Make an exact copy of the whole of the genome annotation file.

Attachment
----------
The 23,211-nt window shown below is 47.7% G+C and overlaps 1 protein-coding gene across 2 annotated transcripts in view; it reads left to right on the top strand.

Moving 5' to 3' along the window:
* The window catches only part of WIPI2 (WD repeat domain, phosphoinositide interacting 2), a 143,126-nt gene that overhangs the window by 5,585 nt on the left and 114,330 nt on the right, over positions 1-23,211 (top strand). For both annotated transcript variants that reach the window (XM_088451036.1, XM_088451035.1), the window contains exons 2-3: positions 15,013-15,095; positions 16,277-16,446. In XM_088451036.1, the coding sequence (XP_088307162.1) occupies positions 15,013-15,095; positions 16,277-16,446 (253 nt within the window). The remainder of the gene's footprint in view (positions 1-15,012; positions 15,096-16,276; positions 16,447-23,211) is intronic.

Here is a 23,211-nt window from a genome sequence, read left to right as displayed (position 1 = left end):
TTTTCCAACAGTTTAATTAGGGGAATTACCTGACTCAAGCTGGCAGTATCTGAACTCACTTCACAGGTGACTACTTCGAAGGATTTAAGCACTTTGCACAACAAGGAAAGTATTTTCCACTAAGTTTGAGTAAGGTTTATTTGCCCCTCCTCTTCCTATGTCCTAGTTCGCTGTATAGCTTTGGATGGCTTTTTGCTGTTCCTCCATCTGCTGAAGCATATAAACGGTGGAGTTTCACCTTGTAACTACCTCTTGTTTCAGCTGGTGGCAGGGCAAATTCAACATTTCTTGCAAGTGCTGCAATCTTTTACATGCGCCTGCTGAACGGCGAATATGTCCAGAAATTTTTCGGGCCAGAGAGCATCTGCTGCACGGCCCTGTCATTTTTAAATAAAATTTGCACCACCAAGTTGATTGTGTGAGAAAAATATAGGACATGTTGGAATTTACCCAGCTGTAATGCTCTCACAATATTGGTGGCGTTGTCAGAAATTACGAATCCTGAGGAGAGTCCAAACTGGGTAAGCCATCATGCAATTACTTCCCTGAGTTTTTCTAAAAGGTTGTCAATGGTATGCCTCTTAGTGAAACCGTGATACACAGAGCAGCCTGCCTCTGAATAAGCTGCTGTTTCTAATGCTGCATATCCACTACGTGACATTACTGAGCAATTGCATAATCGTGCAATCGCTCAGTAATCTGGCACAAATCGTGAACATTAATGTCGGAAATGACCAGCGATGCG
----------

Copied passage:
The 23,211-nt window shown below is 47.7% G+C and overlaps 1 protein-coding gene across 2 annotated transcripts in view; it reads left to right on the top strand.

Moving 5' to 3' along the window:
* The window catches only part of WIPI2 (WD repeat domain, phosphoinositide interacting 2), a 143,126-nt gene that overhangs the window by 5,585 nt on the left and 114,330 nt on the right, over positions 1-23,211 (top strand). For both annotated transcript variants that reach the window (XM_088451036.1, XM_088451035.1), the window contains exons 2-3: positions 15,013-15,095; positions 16,277-16,446. In XM_088451036.1, the coding sequence (XP_088307162.1) occupies positions 15,013-15,095; positions 16,277-16,446 (253 nt within the window). The remainder of the gene's footprint in view (positions 1-15,012; positions 15,096-16,276; positions 16,447-23,211) is intronic.

Here is a 23,211-nt window from a genome sequence, read left to right as displayed (position 1 = left end):
TTTTCCAACAGTTTAATTAGGGGAATTACCTGACTCAAGCTGGCAGTATCTGAACTCACTTCACAGGTGACTACTTCGAAGGATTTAAGCACTTTGCACAACAAGGAAAGTATTTTCCACTAAGTTTGAGTAAGGTTTATTTGCCCCTCCTCTTCCTATGTCCTAGTTCGCTGTATAGCTTTGGATGGCTTTTTGCTGTTCCTCCATCTGCTGAAGCATATAAACGGTGGAGTTTCACCTTGTAACTACCTCTTGTTTCAGCTGGTGGCAGGGCAAATTCAACATTTCTTGCAAGTGCTGCAATCTTTTACATGCGCCTGCTGAACGGCGAATATGTCCAGAAATTTTTCGGGCCAGAGAGCATCTGCTGCACGGCCCTGTCATTTTTAAATAAAATTTGCACCACCAAGTTGATTGTGTGAGAAAAATATAGGACATGTTGGAATTTACCCAGCTGTAATGCTCTCACAATATTGGTGGCGTTGTCAGAAATTACGAATCCTGAGGAGAGTCCAAACTGGGTAAGCCATCATGCAATTACTTCCCTGAGTTTTTCTAAAAGGTTGTCAATGGTATGCCTCTTAGTGAAACCGTGATACACAGAGCAGCCTGCCTCTGAATAAGCTGCTGTTTCTAATGCTGCATATCCACTACGTGACATTACTGAGCAATTGCATAATCGTGCAATCGCTCAGTAATCTGGCACAAATCGTGAACATTAATGTCGGAAATGACCAGCGATGCG